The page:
UK courts block Julian Assange’s extradition to the US due to poor mental health

A London judge has rejected Julian Assange’s extradition request on the basis of poor mental health.

Following a four-week extradition hearing, a UK judge has rejected a US government request to extradite the WikiLeaks founder on the basis of his mental health.

Assange, who is currently facing espionage and hacking charges, awaited the decision while in isolation at London’s high-security Belmarsh prison.

julian assange
Image: Elizabeth Cook, AP

District judge Vanessa Baraitser’s rejection of the request ultimately spared Assange prosecution through the US court system. The Australian ex-pat faces up to 175 years in maximum-security prison if he were to return to the United States.

Accused of illegally obtaining, receiving, and disclosing classified information, Assange currently faces 18 separate charges through the Federal Courts. According to his indictment, Assange colluded with former US Army analyst Chelsea Manning to reveal documents relating to national defence. This included the names of sources who provided information to US forces in Iraq and Afghanistan.

In 2012, Assange was granted asylum in London’s Ecuadorean embassy, however, was forcibly removed in April 2019. He has remained in a London prison ever since.

The decision at Old Bailey Court came as a shock to many due to Judge Baraitser’s rejection of almost all defences made by Assange’s legal team. In her ruling, Baraitser claimed that his alleged activities “went beyond the mere encouragement of a whistle-blower” or above a journalistic or political duty.

Despite this, the judge rejected the extradition on the basis of Assange’s mental health, claiming he would be of high suicide risk if returned to the US. “The extradition should be refused because it would be unjust and oppressive by reason of Mr Assange’s mental condition and the high risk of suicide,” she said.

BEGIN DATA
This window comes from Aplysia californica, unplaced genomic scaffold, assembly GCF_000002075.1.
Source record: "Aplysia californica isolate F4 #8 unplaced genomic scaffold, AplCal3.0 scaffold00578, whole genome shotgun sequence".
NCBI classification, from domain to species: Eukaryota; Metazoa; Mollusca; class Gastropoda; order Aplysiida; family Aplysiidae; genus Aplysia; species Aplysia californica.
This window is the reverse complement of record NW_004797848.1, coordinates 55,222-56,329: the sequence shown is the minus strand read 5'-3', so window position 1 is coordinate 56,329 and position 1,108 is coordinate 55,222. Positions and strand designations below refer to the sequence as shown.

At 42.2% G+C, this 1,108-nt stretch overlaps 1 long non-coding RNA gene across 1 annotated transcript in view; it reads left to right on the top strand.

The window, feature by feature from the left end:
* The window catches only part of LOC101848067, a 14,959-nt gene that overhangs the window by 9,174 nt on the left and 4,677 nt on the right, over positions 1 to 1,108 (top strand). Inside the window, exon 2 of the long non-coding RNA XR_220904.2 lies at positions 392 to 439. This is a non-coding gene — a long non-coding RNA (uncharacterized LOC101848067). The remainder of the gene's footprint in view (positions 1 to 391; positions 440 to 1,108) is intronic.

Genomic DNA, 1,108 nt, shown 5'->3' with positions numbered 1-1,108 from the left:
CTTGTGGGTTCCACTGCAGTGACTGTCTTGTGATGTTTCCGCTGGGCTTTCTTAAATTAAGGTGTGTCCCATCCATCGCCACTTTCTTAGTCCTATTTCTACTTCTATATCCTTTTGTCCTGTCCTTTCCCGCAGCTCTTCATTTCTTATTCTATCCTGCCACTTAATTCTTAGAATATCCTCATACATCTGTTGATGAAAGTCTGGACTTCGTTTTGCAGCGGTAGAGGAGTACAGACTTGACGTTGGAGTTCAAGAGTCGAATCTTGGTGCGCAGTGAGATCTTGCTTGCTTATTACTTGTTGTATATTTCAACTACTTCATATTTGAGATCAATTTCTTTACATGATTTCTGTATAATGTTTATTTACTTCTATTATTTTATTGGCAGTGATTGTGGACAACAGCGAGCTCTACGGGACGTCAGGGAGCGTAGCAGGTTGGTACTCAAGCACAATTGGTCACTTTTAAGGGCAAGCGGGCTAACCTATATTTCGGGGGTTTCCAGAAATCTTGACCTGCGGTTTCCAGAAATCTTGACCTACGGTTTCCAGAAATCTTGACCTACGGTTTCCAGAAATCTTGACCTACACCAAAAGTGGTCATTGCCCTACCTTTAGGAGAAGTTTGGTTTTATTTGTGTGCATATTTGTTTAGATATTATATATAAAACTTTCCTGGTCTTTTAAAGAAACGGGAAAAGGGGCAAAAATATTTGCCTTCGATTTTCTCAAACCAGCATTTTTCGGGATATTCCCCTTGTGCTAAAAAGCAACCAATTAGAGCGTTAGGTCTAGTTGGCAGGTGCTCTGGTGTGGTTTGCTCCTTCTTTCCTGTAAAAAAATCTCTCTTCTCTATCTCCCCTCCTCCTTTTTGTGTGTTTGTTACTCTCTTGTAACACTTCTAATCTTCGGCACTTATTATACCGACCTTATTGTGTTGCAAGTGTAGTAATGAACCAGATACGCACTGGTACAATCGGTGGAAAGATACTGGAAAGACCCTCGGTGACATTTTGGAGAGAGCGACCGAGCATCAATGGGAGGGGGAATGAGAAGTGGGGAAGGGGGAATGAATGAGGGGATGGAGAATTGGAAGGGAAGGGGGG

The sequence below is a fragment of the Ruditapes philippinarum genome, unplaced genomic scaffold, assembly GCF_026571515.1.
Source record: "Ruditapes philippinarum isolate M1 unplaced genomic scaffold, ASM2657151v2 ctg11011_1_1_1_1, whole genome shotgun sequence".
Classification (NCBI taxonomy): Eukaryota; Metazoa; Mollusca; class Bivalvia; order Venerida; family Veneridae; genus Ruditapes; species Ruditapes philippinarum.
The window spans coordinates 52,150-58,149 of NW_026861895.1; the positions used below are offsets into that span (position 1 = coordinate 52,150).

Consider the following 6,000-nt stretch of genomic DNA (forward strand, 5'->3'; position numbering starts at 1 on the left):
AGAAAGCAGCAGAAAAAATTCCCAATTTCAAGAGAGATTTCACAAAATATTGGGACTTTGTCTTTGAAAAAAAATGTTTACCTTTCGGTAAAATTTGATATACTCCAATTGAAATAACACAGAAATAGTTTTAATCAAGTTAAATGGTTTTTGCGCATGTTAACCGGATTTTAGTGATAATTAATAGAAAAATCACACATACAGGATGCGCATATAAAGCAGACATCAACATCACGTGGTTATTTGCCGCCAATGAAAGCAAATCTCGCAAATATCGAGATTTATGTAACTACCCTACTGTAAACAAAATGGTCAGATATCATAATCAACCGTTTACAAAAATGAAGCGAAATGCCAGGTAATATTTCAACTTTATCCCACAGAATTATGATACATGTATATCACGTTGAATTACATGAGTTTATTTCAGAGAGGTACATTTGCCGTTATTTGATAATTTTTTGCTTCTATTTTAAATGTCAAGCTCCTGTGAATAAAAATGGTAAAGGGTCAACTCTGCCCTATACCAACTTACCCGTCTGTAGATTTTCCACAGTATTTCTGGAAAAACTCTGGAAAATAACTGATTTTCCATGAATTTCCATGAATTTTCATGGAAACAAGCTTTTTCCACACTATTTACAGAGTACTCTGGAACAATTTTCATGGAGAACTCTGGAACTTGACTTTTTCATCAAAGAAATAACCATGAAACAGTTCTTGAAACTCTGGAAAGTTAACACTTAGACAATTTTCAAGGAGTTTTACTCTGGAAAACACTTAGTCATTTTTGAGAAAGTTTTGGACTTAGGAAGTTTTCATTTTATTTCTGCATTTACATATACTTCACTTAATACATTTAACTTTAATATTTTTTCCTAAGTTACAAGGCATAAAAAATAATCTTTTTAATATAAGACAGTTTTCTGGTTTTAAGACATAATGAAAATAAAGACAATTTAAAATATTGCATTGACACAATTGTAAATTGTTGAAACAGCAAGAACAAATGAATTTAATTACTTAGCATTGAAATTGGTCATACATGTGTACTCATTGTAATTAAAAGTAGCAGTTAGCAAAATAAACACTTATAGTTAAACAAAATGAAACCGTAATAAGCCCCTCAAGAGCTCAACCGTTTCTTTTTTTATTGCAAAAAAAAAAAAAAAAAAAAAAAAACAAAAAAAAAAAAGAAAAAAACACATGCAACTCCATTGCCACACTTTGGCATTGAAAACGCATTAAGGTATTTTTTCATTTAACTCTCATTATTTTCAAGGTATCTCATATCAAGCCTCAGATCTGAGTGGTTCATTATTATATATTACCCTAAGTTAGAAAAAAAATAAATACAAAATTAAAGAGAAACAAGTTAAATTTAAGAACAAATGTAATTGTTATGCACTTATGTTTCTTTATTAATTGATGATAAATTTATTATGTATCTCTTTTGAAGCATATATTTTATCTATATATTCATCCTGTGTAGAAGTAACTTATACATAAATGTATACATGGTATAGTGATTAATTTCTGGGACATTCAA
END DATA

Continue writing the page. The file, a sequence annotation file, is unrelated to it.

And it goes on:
Although the US government announced they would be appealing the decision, Judge Baraitser holds the jurisdiction to discharge Assange on the grounds of mental health, as per the UK Extradition Act 2003.

Baraitser commented, “the overall impression is of a depressed and sometimes despairing man fearful for his future.”

Assange’s deteriorating mental health was backed by a plethora of medical evidence, including a report from Professor Kopelman who diagnosed the whistleblower with recurrent depressive disorder. According to the report, Assange suffers from hallucinations, loss of sleep, and suicidal thoughts “hundreds of times a day.”

The Judge also assessed the conditions of the US Administrative Maximum Facility prison in Florence Colo, where Assange would likely have been sentenced under “special administrative measures”. The prison restricts social visits and human contact, with inmates only permitted to leave their isolated cells three times a week.

The United States justice system’s history of ill-equipped suicide prevention was also raised in Assange’s defence, with the death of Jeffrey Epstein referenced as an example.

Following the announcement, President of Mexico Andrés Manuel López Obrador extended his support and offered political asylum for Assange following the trial. During his Monday morning news conference, the President stated: “Assange is a journalist and deserves a second chance… we’ll give him protection.”

According to the Washington Post, Assange was returned back to Belmarsh prison on Monday. His legal team will be requesting a release on bail while waiting for the US appeal.